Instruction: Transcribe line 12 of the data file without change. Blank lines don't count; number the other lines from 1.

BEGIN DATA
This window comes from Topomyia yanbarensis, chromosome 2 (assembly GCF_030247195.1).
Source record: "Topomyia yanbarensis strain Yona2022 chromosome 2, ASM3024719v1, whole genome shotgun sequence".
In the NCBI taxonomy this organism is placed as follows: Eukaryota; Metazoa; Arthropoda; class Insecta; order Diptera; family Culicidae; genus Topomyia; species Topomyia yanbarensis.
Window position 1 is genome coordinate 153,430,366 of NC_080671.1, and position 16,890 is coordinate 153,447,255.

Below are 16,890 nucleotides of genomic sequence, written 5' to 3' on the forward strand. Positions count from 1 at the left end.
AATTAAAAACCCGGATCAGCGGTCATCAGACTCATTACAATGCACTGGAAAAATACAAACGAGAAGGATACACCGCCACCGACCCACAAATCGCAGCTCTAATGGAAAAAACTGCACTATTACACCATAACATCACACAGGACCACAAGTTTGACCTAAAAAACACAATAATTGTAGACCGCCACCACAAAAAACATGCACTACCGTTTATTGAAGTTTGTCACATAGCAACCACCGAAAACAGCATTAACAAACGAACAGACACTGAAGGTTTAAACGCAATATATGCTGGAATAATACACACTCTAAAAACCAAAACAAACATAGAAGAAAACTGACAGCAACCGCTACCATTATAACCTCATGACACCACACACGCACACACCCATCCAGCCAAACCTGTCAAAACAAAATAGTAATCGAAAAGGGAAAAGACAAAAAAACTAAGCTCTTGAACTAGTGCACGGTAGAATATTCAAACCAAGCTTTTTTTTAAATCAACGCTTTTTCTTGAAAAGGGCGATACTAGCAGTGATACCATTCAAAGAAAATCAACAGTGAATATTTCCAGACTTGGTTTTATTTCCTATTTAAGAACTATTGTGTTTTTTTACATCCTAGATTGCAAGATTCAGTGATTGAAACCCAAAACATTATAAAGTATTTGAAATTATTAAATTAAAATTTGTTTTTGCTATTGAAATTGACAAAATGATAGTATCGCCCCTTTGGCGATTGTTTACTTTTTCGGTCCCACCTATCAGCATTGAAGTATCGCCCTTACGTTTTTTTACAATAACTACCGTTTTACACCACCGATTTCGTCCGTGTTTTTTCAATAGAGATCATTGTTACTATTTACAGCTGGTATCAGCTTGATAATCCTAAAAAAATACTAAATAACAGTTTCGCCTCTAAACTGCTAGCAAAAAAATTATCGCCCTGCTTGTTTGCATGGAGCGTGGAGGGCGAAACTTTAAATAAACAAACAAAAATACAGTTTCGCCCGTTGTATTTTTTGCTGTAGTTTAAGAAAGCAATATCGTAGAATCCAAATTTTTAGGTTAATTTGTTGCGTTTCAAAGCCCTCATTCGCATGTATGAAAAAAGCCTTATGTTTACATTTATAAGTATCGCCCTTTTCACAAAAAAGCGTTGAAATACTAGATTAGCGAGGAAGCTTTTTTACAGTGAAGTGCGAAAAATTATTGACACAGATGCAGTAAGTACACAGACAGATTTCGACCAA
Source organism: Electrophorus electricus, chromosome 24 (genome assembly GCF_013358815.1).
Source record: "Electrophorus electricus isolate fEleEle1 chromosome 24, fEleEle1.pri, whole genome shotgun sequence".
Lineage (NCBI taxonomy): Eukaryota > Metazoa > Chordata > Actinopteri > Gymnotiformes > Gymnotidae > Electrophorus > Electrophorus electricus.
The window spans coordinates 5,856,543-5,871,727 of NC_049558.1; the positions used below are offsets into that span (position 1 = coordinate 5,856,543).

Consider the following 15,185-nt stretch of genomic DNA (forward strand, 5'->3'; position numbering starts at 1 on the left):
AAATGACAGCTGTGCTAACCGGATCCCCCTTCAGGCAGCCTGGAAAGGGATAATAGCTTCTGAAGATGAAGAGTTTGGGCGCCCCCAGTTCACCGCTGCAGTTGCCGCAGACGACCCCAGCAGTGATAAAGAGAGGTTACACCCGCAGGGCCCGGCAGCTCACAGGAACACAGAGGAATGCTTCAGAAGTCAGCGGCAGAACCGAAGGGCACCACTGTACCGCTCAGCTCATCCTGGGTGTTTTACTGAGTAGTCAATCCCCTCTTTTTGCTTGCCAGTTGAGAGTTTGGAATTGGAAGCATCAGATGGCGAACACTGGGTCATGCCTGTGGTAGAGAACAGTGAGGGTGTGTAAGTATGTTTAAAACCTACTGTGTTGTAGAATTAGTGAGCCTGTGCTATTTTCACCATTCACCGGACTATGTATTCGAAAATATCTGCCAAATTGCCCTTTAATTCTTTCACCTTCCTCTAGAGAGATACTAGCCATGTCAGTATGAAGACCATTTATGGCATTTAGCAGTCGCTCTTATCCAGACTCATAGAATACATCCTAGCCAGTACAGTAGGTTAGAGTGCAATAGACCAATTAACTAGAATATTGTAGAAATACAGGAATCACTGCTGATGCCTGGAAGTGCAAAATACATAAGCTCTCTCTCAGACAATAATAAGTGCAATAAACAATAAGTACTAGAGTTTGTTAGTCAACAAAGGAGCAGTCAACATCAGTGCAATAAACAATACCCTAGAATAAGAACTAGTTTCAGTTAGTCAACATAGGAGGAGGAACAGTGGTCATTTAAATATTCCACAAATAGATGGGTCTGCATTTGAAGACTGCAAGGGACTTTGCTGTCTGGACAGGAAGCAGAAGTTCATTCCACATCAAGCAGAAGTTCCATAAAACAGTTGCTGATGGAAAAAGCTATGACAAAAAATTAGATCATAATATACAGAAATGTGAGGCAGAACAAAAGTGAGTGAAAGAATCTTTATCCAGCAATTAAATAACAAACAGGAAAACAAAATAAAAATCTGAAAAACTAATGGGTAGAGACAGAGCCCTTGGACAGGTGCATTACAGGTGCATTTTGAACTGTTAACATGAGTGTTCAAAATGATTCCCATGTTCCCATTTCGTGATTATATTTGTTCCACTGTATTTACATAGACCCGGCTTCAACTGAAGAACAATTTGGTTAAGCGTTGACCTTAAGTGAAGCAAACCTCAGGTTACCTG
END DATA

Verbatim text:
AAATGACAGCTGTGCTAACCGGATCCCCCTTCAGGCAGCCTGGAAAGGGATAATAGCTTCTGAAGATGAAGAGTTTGGGCGCCCCCAGTTCACCGCTGCAGTTGCCGCAGACGACCCCAGCAGTGATAAAGAGAGGTTACACCCGCAGGGCCCGGCAGCTCACAGGAACACAGAGGAATGCTTCAGAAGTCAGCGGCAGAACCGAAGGGCACCACTGTACCGCTCAGCTCATCCTGGGTGTTTTACTGAGTAGTCAATCCCCTCTTTTTGCTTGCCAGTTGAGAGTTTGGAATTGGAAGCATCAGATGGCGAACACTGGGTCATGCCTGTGGTAGAGAACAGTGAGGGTGTGTAAGTATGTTTAAAACCTACTGTGTTGTAGAATTAGTGAGCCTGTGCTATTTTCACCATTCACCGGACTATGTATTCGAAAATATCTGCCAAATTGCCCTTTAATTCTTTCACCTTCCTCTAGAGAGATACTAGCCATGTCAGTATGAAGACCATTTATGGCATTTAGCAGTCGCTCTTATCCAGACTCATAGAATACATCCTAGCCAGTACAGTAGGTTAGAGTGCAATAGACCAATTAACTAGAATATTGTAGAAATACAGGAATCACTGCTGATGCCTGGAAGTGCAAAATACATAAGCTCTCTCTCAGACAATAATAAGTGCAATAAACAATAAGTACTAGAGTTTGTTAGTCAACAAAGGAGCAGTCAACATCAGTGCAATAAACAATACCCTAGAATAAGAACTAGTTTCAGTTAGTCAACATAGGAGGAGGAACAGTGGTCATTTAAATATTCCACAAATAGATGGGTCTGCATTTGAAGACTGCAAGGGACTTTGCTGTCTGGACAGGAAGCAGAAGTTCATTCCACATCAAGCAGAAGTTCCATAAAACAGTTGCTGATGGAAAAAGCTATGACAAAAAATTAGATCATAATATACAGAAATGTGAGGCAGAACAAAAGTGAGTGAAAGAATCTTTATCCAGCAATTAAATAACAAACAGGAAAACAAAATAAAAATCTGAAAAACTAATGGGTAGAGACAGAGCCCTTGGACAGGTGCATTACAGGTGCATTTTGAACTGTTAACATGAGTGTTCAAAATGATTCCCATGTTCCCATTTCGTGATTATATTTGTTCCACTGTATTTACATAGACCCGGCTTCAACTGAAGAACAATTTGGTTAAGCGTTGACCTTAAGTGAAGCAAACCTCAGGTTACCTG